A handful of the major economies around the world have released their Flash (that is, preliminary) PMI reports, which are reliable indicators of GDP growth.
Markit economist Chris Williamson was able to sum up the Eurozone story with one sentence: “Of greatest concern is France, living up to its moniker of ‘sick man of Europe’ by sliding back into contraction as Germany continues to enjoy robust growth and the rest of the region experiences its best expansion since mid-2007.”
The Eurozone’s recovery continues to be a very uneven one with Germany driving most of the gains as the rest of the region struggles.
Germany reported that its composite output index rested comfortably a 56.1 in May, which was a bit higher than the 56.0 expected by economists. Germany’s services index jumped to a 35-month high of 56.4. Markit economist Oliver Koldseike noted that the pace of job creation was at its highest level since late-2011.
Any reading above 50 signals growth.
France, however, unexpectedly signaled that its economy may be contracting. Its composite output index tumbled to a 3-month low of 49.3 in May, which was much worse than the 50.5 expected by economists. The services and manufacturing sub indices fell to multi-month lows.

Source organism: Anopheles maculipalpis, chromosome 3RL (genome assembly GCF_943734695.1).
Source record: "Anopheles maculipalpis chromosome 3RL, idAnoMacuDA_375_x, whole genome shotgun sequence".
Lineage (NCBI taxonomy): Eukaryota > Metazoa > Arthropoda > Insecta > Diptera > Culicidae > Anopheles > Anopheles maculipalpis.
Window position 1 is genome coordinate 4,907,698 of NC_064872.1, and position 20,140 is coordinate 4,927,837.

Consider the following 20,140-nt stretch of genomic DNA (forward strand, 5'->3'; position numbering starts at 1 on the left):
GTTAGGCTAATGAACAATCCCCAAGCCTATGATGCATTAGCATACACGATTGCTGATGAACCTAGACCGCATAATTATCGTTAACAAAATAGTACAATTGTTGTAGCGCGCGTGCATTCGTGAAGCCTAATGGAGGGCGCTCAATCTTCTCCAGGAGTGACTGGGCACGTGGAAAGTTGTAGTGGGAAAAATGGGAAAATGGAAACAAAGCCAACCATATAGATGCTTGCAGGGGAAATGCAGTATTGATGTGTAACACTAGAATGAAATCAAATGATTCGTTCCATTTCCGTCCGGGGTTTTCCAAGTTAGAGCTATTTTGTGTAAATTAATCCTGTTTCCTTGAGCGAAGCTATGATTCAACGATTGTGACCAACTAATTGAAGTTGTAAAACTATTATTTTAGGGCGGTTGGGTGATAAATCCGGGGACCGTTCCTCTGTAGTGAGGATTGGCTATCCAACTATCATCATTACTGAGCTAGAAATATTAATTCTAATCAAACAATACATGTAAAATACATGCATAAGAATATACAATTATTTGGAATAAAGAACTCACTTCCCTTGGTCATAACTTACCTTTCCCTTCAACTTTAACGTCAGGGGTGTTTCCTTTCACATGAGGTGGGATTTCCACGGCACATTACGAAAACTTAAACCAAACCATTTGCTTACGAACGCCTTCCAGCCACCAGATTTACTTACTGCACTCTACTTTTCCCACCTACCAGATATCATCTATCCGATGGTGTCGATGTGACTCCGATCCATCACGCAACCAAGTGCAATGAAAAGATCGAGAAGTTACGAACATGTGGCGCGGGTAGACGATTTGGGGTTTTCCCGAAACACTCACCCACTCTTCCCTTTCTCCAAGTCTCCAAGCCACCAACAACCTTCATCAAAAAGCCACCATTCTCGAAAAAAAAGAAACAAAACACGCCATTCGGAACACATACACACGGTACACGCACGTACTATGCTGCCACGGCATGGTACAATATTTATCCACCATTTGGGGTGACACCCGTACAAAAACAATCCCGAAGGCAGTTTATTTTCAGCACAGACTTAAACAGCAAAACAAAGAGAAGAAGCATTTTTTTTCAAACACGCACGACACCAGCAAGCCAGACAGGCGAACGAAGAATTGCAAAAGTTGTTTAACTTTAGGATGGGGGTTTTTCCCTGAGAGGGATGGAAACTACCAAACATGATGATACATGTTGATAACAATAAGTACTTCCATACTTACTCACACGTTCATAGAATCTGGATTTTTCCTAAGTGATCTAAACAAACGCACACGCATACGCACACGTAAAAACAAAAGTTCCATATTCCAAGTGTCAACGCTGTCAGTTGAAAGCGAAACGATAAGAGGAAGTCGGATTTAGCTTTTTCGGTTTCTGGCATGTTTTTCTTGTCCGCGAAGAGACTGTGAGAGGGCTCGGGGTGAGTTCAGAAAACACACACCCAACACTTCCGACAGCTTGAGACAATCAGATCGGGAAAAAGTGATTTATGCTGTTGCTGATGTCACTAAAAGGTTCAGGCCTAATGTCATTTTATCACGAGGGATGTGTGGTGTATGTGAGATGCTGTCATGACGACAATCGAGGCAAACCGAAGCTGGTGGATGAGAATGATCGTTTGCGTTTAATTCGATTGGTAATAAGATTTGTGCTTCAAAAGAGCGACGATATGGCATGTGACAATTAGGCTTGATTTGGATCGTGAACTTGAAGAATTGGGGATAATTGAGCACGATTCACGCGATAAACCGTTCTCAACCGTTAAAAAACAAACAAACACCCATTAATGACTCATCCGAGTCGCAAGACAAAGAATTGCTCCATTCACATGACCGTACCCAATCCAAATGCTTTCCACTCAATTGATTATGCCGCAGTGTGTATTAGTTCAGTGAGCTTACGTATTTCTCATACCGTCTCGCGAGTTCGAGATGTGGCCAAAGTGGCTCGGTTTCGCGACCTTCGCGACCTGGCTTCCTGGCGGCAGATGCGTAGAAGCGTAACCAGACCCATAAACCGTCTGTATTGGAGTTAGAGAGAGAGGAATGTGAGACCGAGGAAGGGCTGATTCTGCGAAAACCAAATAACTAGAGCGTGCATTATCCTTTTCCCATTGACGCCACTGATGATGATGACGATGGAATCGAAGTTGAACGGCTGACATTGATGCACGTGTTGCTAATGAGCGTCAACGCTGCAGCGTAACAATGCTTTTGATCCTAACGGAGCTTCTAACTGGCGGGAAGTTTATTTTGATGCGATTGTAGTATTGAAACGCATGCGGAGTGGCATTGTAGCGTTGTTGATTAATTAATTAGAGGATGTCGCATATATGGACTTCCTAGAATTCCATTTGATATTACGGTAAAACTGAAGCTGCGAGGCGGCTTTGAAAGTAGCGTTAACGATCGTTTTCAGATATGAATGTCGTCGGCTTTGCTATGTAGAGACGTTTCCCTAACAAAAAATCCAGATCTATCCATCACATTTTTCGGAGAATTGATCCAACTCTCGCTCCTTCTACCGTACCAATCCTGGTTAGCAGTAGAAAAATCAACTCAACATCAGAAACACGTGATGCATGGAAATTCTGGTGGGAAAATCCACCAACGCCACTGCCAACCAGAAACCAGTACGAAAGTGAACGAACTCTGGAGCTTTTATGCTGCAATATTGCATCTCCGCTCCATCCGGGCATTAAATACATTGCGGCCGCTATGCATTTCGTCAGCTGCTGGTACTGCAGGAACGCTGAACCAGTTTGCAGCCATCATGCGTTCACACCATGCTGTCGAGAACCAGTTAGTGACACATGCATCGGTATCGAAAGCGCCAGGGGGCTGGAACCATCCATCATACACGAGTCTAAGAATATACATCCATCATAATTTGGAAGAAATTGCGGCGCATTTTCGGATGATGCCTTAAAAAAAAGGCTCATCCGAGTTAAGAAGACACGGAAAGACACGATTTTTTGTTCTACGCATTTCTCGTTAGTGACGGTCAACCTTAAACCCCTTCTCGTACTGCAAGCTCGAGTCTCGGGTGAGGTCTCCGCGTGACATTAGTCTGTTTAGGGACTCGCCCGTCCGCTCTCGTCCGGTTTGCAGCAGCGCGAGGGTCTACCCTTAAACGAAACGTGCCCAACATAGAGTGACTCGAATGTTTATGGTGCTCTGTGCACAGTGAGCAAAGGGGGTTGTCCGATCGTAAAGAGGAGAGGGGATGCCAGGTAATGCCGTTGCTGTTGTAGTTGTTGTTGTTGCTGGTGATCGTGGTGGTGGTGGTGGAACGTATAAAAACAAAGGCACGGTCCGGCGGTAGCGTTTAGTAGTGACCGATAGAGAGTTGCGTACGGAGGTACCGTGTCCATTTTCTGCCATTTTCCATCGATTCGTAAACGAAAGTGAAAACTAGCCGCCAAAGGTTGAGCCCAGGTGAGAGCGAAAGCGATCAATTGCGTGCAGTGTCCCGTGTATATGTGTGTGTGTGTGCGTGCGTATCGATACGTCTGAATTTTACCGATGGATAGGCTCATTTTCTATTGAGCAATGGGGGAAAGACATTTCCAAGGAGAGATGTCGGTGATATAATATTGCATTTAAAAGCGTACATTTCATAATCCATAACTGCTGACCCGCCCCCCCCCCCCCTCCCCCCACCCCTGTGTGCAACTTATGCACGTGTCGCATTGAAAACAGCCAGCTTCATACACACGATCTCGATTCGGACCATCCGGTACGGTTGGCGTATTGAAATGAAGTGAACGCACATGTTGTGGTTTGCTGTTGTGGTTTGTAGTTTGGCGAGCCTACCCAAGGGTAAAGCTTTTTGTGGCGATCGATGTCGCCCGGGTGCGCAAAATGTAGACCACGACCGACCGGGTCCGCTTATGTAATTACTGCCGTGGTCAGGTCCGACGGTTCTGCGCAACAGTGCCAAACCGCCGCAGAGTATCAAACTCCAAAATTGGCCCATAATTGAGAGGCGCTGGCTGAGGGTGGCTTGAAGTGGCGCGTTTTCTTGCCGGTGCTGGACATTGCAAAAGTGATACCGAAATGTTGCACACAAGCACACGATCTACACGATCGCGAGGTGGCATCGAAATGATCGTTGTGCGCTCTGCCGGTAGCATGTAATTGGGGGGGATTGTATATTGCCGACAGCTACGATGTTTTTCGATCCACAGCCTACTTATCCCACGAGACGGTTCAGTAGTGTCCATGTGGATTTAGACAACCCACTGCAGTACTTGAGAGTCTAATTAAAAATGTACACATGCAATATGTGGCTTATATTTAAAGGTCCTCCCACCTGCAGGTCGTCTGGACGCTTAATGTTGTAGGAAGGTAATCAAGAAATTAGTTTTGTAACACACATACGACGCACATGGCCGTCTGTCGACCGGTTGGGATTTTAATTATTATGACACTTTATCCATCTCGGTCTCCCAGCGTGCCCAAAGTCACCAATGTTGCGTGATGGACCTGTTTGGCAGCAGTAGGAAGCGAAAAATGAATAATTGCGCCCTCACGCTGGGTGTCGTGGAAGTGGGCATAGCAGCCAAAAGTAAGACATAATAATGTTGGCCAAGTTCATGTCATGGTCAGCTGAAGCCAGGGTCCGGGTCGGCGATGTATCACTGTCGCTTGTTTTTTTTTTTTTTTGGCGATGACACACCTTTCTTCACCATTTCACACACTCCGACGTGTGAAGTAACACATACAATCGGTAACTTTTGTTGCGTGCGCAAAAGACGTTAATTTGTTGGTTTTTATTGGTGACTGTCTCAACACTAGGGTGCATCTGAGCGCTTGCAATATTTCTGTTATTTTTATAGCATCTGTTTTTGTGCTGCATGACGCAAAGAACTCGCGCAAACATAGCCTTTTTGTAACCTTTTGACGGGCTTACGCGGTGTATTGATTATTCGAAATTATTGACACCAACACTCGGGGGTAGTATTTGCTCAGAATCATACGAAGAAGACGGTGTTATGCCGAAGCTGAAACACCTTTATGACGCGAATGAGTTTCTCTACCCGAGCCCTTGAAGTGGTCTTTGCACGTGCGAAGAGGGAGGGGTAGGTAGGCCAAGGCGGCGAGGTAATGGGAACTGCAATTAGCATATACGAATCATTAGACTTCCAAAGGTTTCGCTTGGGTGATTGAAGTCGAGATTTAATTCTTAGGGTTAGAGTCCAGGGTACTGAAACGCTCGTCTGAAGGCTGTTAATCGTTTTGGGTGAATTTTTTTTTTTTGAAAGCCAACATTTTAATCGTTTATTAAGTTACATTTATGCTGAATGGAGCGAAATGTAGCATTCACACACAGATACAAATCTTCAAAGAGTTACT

“France’s stuttering economic performance continued in May, with output sliding back into contraction following modest increases in the previous two months,” said Markit’s Jack Kennedy.
The local story is disconcerting, but the overall big picture remains encouraging.
The Eurozone saw its PMI composite output index slip to 53.9 in May from 54.0 in April.
“A slight easing in the euro area‟s rate of growth was seen in May but doesn‟t change the picture of a region that‟s enjoying its best spell of growth for three years, especially when an acceleration in growth of new orders suggests that the pace of expansion could pick up again in June,” said Williamson.
Here’s Pantheon Macroeconomics’ Claus Vistesen: “The most positive news from the point of view of the economy is that the headline eurozone PMI report is now suggestive of broad-based employment gains in both the manufacturing and services sector. Much more is needed to make a meaningful impact of still high unemployment, but it is a good start. The optimism is also slightly dented by the fact that end demand is still reported as being weak relative to history. This means that higher sales, to some extent at least, are achieved by discounting prices.”
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